I listen to 2-3 of their podcasts and listen to every episode.  I think Motley Fool (as of today) is an excellent organization.  They were not as good in the mid-last 90's, but the leadership seems far more experience and mature.

Most of my best holdings came out of listening over the last four years - Most of the time they were companies I already knew and just thought their stock looked expensive.   (Costco, Nike, Home Depot) 2-3 years ago.  They also turned me on to a home run three years ago when Cracker Barrel was under attack by an activist investor, I dug into that company and saw the activist was right and management rapidly improved their company.

As for the subscriptions, that's tough.  You could do one of their newsletters, model a portfolio after it, and expect the returns of a mutual fund.  I think its really about what you enjoy doing as an investor.  I personally love the control of individual stocks for 35-50% of my portfolio.

PaulMaxime

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Re: Anyone recommend a Motley fool subscription?
« Reply #82 on: April 22, 2016, 07:36:04 PM »
An $8 commission on a $6000 investment that I held for 14 years has less than 0.01% annual expense ratio. And now the stock is worth $260K

Which stock did you buy?  Just curious . . .   I had a similar performer, EMC, back in the late 90's.  Didn't get to the final value you did, I sold half on some of their splits in order to diversify.

Apple. I've sold about half of it over the years to buy a house but what I have left was originally $6K and is currently worth about $220K.

LongRunInvestor

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Re: Anyone recommend a Motley fool subscription?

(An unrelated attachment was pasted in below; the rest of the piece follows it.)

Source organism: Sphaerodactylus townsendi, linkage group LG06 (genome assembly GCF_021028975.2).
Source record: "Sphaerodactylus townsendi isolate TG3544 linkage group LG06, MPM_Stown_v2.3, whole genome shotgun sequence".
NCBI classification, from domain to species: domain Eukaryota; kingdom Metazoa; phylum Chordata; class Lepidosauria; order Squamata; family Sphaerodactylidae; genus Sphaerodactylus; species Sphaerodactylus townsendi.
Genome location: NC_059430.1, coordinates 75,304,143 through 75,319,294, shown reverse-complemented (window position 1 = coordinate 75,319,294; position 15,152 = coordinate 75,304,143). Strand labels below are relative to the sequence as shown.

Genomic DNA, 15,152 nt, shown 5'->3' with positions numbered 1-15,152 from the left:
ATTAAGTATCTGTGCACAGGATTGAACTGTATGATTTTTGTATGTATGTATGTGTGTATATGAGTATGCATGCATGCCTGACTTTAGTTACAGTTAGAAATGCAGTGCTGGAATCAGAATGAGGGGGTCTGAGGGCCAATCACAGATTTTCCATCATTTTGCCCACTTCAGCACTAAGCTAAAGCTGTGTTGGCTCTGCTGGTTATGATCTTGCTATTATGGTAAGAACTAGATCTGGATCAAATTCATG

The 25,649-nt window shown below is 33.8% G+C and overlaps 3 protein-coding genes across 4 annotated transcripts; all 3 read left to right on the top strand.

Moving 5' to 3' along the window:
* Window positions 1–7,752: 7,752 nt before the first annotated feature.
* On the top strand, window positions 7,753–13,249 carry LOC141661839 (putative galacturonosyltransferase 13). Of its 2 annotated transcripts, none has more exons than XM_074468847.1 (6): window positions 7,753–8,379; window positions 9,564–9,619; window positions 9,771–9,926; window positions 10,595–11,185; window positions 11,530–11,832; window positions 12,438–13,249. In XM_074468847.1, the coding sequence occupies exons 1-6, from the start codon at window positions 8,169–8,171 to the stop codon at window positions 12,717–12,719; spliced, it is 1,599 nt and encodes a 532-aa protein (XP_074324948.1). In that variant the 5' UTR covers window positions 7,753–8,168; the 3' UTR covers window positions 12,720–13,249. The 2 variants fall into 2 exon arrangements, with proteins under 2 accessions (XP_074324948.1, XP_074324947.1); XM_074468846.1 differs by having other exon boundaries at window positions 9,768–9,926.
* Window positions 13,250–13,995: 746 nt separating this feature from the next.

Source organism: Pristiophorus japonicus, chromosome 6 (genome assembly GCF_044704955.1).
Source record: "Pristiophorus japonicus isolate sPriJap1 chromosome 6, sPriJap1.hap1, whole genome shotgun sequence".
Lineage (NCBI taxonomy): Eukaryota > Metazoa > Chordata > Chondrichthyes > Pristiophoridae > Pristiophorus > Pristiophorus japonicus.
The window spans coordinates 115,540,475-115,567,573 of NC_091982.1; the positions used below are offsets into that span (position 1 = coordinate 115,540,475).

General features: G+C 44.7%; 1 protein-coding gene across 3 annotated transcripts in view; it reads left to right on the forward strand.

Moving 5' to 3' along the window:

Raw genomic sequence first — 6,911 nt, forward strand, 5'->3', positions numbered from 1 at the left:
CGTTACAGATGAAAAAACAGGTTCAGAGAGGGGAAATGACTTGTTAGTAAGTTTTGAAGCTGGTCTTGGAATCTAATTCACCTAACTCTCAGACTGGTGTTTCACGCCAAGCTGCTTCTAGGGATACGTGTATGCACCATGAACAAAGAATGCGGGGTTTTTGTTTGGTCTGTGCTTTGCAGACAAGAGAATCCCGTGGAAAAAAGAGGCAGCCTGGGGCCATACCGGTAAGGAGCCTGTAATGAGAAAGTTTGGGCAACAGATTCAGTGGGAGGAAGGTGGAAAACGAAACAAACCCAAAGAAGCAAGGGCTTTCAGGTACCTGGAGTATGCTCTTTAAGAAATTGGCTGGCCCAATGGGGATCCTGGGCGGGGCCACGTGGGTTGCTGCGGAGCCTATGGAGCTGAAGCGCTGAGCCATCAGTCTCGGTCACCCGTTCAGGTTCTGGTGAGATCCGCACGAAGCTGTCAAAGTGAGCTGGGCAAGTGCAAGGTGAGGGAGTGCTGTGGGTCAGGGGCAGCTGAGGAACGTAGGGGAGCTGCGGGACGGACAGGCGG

« Reply #83 on: May 31, 2016, 10:37:35 AM »
    Thank you for asking about a Motley Fool subscription. I work for The Motley Fool, and thought it'd be helpful to add a some context.

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    • And to touch on the main point of this thread, I'd encourage you to explore our services and verify their returns for yourself. You can access a 30 day free trial of Motley Fool Stock Advisor (our largest and most popular service) here: http://bit.ly/1VsWXhG

    If you're unhappy with the service just call us within the first 30 days of your trial and you won't be billed at day 31.

    We realize that even with our current range of services that we may not have something for everyone. Even still, we'll continue trying to educate, amuse, and enrich to the best of our ability.

    Foolishly,

    Austin
« Last Edit: May 31, 2016, 10:43:33 AM by LongRunInvestor »

zephyr911

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Re: Anyone recommend a Motley fool subscription?
« Reply #84 on: June 02, 2016, 01:50:03 PM »
LRI,

Interesting comment on DIY. I've followed the Fool since the late 1990s. In that time, it's gone from an ad-funded educational site that adamantly refused to tell visitors what to buy - preferring the hard work of teaching fundamental analysis to the willing - to a tiered provider with services running into the thousands of dollars.

Just before I found MMM and doubled down on DIY, I did pay $99 for a subscription. The analysis was interesting, but I lost interest after a month or two, partly because I got more marketing emails for higher-end services than actual reporting/analysis. Most telling, I still see TMF ads teasing the same looming disruptions three years later.

I think they started with great intentions, nearly went bankrupt as a fishing school, got jaded, and went back to selling fish.

Dicey

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Re: Anyone recommend a Motley fool subscription?
« Reply #85 on: July 09, 2016, 11:08:45 AM »
I've been outperforming for too long to go back to indexing...
We Mustachians should be questioning the conventional wisdom where we find it.
It never hurts for a mustachian to have a healthy level of self confidence, but the entire tone of this string of comments hits an oddly sour note to my spidey senses. Especially "We Mustachians..." ouch, just ouch.

MoneyCat

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Re: Anyone recommend a Motley fool subscription?
« Reply #86 on: July 10, 2016, 10:50:33 AM »
You may as well just spend that money on slot machine expert strategy videos for casinos.


Sent from my iPad using Tapatalk

rhecarunoid

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Re: Anyone recommend a Motley fool subscription?
« Reply #87 on: July 22, 2016, 03:32:51 AM »